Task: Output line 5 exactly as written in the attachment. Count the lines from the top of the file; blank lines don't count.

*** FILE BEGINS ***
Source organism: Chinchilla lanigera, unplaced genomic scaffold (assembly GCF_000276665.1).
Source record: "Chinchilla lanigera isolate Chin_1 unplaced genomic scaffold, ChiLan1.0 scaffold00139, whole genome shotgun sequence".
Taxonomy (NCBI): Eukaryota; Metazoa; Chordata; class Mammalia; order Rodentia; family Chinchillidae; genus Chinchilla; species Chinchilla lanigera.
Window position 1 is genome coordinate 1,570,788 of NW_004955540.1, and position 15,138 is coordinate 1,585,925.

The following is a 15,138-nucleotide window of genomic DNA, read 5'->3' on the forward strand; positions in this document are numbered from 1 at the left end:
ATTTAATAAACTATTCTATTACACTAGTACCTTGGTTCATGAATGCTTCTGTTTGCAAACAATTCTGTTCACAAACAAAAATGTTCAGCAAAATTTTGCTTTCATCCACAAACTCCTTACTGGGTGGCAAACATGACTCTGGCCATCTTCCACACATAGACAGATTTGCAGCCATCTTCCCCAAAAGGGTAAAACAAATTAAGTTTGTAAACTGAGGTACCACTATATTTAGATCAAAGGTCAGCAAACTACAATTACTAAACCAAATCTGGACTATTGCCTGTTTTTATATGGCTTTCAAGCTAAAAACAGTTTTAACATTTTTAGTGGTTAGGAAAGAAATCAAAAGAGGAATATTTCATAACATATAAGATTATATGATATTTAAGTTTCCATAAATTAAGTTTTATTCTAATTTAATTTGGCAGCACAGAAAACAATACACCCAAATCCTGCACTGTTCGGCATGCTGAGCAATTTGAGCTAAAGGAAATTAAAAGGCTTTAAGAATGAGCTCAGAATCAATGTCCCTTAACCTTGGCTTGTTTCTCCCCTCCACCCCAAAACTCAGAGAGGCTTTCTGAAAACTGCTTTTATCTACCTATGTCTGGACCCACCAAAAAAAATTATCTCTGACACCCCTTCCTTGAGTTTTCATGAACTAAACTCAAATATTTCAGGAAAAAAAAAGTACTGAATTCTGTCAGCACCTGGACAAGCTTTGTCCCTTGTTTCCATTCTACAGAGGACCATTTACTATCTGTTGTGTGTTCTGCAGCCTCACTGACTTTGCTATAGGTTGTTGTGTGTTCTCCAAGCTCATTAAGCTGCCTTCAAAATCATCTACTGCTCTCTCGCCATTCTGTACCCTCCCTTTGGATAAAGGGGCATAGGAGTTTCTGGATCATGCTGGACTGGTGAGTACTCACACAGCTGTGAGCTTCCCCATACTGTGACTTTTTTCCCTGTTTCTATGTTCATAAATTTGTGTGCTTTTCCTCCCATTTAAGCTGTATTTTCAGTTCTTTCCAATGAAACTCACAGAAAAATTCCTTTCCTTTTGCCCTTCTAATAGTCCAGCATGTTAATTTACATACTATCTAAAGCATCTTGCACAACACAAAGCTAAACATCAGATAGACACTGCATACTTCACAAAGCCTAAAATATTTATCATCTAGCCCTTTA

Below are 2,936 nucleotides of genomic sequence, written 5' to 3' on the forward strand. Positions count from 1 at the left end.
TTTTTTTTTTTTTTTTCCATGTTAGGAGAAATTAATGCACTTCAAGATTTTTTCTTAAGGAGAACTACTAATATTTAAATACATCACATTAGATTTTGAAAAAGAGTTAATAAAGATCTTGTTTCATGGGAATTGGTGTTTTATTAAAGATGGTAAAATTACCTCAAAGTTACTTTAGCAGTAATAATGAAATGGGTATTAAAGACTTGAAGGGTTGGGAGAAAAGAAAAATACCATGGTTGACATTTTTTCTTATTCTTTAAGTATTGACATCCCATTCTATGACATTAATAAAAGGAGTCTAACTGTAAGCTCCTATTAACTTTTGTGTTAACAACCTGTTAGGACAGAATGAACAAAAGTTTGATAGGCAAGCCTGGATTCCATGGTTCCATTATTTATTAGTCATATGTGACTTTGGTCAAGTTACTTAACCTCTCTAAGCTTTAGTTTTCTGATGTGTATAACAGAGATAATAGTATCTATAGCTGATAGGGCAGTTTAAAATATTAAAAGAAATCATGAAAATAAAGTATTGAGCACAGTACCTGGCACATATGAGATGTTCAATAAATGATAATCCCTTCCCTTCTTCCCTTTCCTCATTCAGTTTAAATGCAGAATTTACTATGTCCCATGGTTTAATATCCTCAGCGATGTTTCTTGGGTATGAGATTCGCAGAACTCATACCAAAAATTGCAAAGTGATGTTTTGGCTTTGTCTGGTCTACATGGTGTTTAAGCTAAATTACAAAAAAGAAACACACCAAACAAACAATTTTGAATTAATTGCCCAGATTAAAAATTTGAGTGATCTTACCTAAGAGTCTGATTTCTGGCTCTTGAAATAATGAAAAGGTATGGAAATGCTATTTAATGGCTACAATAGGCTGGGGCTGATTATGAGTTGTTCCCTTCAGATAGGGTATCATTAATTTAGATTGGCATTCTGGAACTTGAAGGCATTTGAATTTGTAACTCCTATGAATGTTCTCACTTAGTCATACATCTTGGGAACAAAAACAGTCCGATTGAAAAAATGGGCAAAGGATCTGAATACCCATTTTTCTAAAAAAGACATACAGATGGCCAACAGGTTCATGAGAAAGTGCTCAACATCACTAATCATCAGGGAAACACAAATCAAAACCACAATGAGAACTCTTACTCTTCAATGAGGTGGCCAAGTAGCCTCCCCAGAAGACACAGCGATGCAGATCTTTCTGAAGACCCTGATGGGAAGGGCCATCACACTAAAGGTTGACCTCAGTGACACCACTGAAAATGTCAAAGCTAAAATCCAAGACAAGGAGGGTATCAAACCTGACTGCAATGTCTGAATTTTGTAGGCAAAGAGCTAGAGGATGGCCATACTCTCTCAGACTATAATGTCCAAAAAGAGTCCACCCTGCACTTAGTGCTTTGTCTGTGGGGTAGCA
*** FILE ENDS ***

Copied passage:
The following is a 15,138-nucleotide window of genomic DNA, read 5'->3' on the forward strand; positions in this document are numbered from 1 at the left end: